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Blast at Kosovo Market Dims Hopes

July 18, 1999

VITINA, Yugoslavia (AP) _ What better sign of hope for Kosovo’s future than a weekly market crowded with ethnic Albanians returned from exile buying fresh produce, cheese and live chickens?

What better target for terror? Between the Albanian stalls and a Serb grocery, agitators determined to continue the cycle of violence and retribution tossed a grenade into an ethnically mixed crowd of shoppers on market day last week, injuring nearly 30 people.

With American soldiers on foot patrol only 100 paces away, the blast dealt a setback to U.S. hopes of restoring order in the tense western sector, where Albanians and Serbs chip the veneer of renewed cohabitation with near daily attacks.

``We went from talking about how to reopen the factory one minute to running a mass casualty unit the next,″ said Capt. Matthew McFarlane, the 29-year-old area commander from Burke, Va., and de facto mayor of Vitina, a mixed town in western Kosovo.

``This is one of the towns where Serbs stayed. We were happy about that, but now we realize it has increased our work,″ he said.

The volatile ethnic mix of an estimated 7,000 fearful residents, still roughly at prewar proportions of 65 percent ethnic Albanian and 35 percent Serb, has put Vitina at ground zero of Kosovo’s ethnic conflict.

After weeks of attacks on Serbs, the market blast on Thursday was the first to claim ethnic Albanian victims in the Vitina region.

Soon after the blast, the Americans detained three Serbs in a pair of apartment buildings overlooking the market. Dozens of weapons were confiscated in an apartment-to-apartment search of the Serb buildings.

That night, ethnic Albanians preparing a revenge attack were thwarted when U.S. soldiers arrested 13 Albanians, including Kosovo Liberation Army soldiers, hiding in a house. They had four AK-47s, grenades and three fire bombs. ``It was clear they were going to set a house on fire,″ said Lt. Jake Kramer of Shaker Heights, Ohio.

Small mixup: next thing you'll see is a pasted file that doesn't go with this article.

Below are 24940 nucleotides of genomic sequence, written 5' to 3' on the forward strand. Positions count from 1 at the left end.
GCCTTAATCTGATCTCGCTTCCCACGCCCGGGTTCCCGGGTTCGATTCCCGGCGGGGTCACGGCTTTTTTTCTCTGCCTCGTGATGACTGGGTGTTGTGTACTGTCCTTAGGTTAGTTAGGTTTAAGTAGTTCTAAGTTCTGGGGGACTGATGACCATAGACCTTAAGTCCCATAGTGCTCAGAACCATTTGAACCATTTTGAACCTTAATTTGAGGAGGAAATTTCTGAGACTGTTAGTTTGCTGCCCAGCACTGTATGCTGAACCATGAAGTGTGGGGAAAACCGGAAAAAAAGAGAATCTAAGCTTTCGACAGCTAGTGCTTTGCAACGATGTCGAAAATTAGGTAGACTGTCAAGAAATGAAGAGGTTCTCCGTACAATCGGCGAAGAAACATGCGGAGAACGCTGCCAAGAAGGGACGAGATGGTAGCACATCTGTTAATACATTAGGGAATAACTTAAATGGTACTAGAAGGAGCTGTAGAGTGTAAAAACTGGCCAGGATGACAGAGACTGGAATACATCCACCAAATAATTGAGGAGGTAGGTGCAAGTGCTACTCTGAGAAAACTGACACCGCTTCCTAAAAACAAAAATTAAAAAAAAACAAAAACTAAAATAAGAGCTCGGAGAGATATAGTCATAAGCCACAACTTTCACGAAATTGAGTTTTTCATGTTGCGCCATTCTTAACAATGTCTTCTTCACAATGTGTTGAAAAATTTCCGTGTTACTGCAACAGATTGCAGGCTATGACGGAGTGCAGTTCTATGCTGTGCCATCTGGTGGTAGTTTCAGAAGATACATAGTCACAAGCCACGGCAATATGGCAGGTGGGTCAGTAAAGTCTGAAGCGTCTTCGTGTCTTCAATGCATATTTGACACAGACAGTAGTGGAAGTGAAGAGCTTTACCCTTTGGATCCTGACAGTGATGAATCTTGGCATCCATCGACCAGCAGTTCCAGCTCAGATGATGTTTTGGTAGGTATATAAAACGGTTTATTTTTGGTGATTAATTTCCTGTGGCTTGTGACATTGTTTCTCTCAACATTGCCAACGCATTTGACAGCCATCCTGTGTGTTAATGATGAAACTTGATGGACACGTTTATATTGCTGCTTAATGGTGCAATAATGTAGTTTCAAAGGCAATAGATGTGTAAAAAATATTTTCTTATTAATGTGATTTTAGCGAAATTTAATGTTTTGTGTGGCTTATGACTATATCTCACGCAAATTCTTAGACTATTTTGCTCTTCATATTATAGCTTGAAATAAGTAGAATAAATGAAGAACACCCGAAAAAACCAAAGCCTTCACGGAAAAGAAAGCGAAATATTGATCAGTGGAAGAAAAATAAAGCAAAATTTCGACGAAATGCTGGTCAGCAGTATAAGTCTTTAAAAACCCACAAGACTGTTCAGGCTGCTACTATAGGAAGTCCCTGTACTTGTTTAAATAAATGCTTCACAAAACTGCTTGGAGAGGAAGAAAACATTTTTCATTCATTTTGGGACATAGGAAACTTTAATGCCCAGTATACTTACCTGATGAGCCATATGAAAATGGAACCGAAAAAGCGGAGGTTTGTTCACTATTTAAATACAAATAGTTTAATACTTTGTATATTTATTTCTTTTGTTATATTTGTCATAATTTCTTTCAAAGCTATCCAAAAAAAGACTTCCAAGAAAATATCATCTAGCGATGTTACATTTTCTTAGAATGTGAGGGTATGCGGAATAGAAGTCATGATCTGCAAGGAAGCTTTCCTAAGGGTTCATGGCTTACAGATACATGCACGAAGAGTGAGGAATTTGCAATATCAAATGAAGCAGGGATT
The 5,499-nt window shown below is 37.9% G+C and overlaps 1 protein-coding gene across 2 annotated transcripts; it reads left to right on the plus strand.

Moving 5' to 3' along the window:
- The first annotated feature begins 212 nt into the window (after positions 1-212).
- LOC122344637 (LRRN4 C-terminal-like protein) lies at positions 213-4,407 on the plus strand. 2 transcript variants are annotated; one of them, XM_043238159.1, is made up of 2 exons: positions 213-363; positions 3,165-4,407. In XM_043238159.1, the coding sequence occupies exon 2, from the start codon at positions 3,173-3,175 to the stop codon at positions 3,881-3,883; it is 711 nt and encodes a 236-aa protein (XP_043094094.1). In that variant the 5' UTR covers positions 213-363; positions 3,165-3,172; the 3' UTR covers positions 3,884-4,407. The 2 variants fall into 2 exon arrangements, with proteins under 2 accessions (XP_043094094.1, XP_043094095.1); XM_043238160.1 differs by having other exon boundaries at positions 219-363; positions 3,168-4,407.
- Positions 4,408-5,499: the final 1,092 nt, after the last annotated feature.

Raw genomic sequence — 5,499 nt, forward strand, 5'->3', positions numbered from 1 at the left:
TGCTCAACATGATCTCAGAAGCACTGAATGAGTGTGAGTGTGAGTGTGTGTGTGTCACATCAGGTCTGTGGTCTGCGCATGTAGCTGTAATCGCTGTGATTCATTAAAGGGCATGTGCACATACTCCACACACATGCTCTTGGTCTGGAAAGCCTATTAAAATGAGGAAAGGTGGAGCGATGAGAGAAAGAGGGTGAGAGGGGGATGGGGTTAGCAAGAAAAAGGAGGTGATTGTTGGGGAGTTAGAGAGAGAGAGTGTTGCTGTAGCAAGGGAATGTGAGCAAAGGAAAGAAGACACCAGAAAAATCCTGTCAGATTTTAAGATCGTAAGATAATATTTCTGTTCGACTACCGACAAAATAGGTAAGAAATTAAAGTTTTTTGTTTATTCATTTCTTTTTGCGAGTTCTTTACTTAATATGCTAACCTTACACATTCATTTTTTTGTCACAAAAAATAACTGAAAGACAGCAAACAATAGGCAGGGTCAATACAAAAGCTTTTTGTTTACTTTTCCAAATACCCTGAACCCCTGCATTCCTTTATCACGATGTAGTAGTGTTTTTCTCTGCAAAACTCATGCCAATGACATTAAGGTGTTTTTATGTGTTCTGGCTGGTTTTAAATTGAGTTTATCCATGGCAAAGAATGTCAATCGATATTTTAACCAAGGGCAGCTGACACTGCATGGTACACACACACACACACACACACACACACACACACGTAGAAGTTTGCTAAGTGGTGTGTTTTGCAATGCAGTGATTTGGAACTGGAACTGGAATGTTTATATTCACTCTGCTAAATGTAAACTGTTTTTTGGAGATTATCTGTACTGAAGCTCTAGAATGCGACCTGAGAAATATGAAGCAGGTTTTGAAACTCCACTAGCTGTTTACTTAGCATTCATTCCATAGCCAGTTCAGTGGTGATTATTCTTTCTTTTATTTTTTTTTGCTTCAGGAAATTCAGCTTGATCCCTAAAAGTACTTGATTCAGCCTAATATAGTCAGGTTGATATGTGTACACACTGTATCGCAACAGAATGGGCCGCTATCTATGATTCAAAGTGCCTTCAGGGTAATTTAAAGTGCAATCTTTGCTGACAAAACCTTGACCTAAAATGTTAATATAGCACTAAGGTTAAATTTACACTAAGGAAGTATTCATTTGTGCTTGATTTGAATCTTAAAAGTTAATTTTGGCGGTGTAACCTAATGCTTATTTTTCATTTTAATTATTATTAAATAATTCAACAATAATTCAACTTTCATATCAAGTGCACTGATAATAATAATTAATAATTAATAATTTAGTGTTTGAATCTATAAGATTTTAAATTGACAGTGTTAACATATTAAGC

Angered, Serbs stopped showing up for work at the hospital. On Sunday, a Serb convoy of 56 cars drove women and children to the province’s border leading to the main part of Serbia less than 10 miles away.

``They are making us look stupid with what’s going on,″ said Staff Sgt. Derek Heavener of Alma, Mich., as he investigated a small explosion Friday.

Damage from that blast was minor: a charred patch of grass and a nicked fence.

But it ignited Serb anger, and a small mob shouted at American soldiers that they would patrol Serb streets themselves and kill any Albanian who dared to drive down them.

``With what’s been going on and the amount of people we have, we’re stretched thin,″ Heavener said.

And it will stay that way until U.N. administrators in Pristina are able to win cooperation of national Serb and Albanian leaders to establish local administrations that can take some of the load off NATO. Progress there _ as in Vitina _ is blocked by ethnic hatred that has precluded any real cooperation.

Until then, NATO troops in five sectors not only police their areas but also are on nonmilitary duty _ restoring essential services, such as hospitals, public sanitation, fuel distribution and firefighting capacity.

McFarlane is seeking the help of leaders from both of Vitina’s communities. But the past makes it difficult.

Serb leader Vesko Piric became mayor of Vitina after the Albanian mayor was expelled from the post in 1989, and is accused by the Albanians of responsibility for war crimes.

Ethnic Albanian leader Daut Xhemajli, a human rights activist who became a local KLA commander during the war, cites three massacres that allegedly occurred under Piric’s command: in the towns of Julicar, Smira and Lubic, all in April.

McFarlane is aware of the allegations against Piric, but continues the contact in the absence of proof. ``He’s got the ears of all the Serbs. They listen to him,″ he said.

The day after the market blast, Piric appeared to withdraw his cooperation, failing to show up for their regular meeting. Instead, he demanded McFarlane close the local KLA offices and Albanian cafes for a week.

``If Serbs stay ... the winner will be peace,″ Piric said.

McFarlane’s jaw tightened at the implicit ultimatum. An exodus of Serbs would undermine the international community’s goal of preserving an ethnically mixed Kosovo. But McFarlane had heard this threat before.

``If you go, that’s your choice,″ he replied firmly.

Later, a U.S. Humvee on patrol passed a trailer loaded with furniture and crates.

``That’s probably a Serb,″ said Staff Sgt. Bryan Segars of Grand Prairie, Texas. ``We’ve been seeing some of that.″

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